New Year's revelers have a blast

CNN-The New Year got under way with blasting horns and fireworks shot from the Sky Tower as revelers partied Friday morning in Auckland, New Zealand.

Similar celebrations were moving like a wave from east to west as midnight struck across the globe, starting at the International Date Line in the mid-Pacific Ocean.

Throngs danced to pounding rock 'n' roll music and cheered a spectacular 12-minute fireworks display over the picturesque Sydney Harbour Bridge in Australia. A giant bell was rung before a huge crowd in Seoul, South Korea.

In New York, security promised to be tight for Thursday night's traditional celebration in Times Square. After the Christmas Day attempt to blow up a Northwest Airlines plane over Detroit, Michigan, security forces are on high alert.

"We want people to have a happy experience. But we are also concerned about a terrorist event. We have to do that after 9/11," New York Police Commissioner Ray Kelly said.

As happens every year, police are searching garages and subway tunnels for bombs, trash cans are being removed, and mailboxes and manhole covers are being sealed. Detectives were asking hotel and restaurant personnel if they had noticed any suspicious people or activity, and radiation detectors and bomb-sniffing dogs were being deployed.

Snow was falling on the square Thursday morning.

See images from Times Square

On Wednesday, a search of a suspicious van led to a partial evacuation of Times Square and the Nasdaq building, but the van turned out to pose no threat.

In the years before terrorism was a concern inside the United States, the Times Square celebration was a rowdy affair, fueled by copious amounts of alcohol, often transported via backpack. Today, alcohol and backpacks are banned from the area on New Year's Eve, and revelers are herded into 2,500-person pens, but the mood is festive nonetheless.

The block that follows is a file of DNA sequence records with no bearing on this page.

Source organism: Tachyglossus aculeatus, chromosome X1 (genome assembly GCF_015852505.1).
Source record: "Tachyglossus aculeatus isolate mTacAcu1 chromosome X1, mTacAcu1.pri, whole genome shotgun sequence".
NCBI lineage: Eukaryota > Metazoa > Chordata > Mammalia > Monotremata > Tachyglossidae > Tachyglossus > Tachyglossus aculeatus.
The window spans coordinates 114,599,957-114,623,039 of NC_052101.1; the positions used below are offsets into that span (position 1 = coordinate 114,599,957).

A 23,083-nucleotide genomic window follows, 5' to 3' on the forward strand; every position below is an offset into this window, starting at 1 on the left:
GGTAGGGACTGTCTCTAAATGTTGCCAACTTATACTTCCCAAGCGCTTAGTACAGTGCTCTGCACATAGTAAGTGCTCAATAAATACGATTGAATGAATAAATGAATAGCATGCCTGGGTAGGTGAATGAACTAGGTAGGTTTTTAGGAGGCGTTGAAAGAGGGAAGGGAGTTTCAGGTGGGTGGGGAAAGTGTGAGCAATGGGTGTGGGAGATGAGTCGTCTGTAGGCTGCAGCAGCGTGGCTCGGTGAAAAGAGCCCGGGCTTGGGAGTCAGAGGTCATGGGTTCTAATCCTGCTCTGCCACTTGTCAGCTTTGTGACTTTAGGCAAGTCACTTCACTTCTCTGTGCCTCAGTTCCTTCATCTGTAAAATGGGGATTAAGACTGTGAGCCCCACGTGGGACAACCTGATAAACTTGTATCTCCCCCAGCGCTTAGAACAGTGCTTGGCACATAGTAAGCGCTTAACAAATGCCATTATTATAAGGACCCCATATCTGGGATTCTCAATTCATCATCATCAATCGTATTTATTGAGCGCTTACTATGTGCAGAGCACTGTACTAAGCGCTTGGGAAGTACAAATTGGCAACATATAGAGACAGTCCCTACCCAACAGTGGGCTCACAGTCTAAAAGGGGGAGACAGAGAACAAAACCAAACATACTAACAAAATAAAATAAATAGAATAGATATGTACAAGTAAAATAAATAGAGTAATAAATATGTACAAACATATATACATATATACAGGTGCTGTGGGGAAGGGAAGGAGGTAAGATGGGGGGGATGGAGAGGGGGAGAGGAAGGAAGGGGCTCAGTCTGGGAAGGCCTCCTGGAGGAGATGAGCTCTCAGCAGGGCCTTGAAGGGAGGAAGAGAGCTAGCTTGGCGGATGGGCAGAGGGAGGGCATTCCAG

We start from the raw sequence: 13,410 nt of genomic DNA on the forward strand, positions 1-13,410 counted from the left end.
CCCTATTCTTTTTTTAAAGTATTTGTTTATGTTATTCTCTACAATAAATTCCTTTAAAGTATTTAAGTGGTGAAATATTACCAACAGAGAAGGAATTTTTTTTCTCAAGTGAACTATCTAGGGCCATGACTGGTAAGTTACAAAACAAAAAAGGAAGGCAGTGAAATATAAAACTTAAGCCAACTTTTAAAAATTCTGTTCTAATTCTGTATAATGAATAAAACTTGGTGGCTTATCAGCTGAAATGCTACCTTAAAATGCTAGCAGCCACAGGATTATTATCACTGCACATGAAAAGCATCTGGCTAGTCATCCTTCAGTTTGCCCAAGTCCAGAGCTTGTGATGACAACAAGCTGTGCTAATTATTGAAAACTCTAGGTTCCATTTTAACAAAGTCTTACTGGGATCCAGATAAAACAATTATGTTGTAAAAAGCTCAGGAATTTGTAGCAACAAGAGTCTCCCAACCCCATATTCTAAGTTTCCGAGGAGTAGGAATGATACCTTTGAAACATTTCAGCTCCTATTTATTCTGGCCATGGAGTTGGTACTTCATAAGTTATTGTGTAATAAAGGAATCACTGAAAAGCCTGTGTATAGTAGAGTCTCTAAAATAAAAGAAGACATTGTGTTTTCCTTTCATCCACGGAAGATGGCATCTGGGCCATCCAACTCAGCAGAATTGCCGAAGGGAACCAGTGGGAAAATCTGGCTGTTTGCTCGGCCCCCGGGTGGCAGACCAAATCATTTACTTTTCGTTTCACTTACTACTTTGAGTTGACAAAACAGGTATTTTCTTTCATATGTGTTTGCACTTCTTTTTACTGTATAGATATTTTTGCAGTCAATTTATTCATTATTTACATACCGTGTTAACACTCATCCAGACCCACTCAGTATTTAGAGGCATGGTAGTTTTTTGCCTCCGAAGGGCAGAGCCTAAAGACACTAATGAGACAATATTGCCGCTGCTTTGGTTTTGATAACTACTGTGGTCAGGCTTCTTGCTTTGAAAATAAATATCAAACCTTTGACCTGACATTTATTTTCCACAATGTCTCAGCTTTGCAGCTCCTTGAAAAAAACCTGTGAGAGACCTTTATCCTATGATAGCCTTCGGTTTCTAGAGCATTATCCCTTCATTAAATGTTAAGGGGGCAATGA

New Yorker Julio Ortiz-Teissonniere, a CNN iReporter, said he's too jaded to take part in the spectacle, but that wasn't always the case.

"When the ball drops, it's like an earthquake," he said. "The amount of people screaming and stomping -- it's amazing."

It's a tense time for police.

"When the ball drops, you get a feeling of relief that you made it through another year," Kelly said.

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Google includes real-time data in search results

Google has introduced so-called "real-time web" results into its search engine.

It means that Google will display information from news organisations, blogs and platforms, such as Twitter, as soon as it is published.

Google said it was "the first time" that a search engine had integrated the real-time web into its results page.

The feature will also be available on phones, such as the iPhone and handsets running the Android operating system.

"Our users will get the results as they are produced," said Google fellow Amit Singhal at an event in Mountain View in California.

"There is so much information being generated out there that getting to you relevant information is the key to a product like this."

Google announced that it would now index status updates from Facebook and all public information from MySpace. Earlier this year, it also struck a deal with Twitter to index messages or "tweets".

The real-time data will be displayed in a constantly updating stream within the normal results page.

The firm also showed off a visual search tool called Google Goggles that allows a user to take a picture with a mobile phone to perform a search.

The tool compares the image against a stored database and then returns relevant information.

"It represents our earliest efforts in computer vision," said Vic Gundotra, vice president of engineering at the same event.

He said Goggles could also be used to read barcodes to retrieve information.

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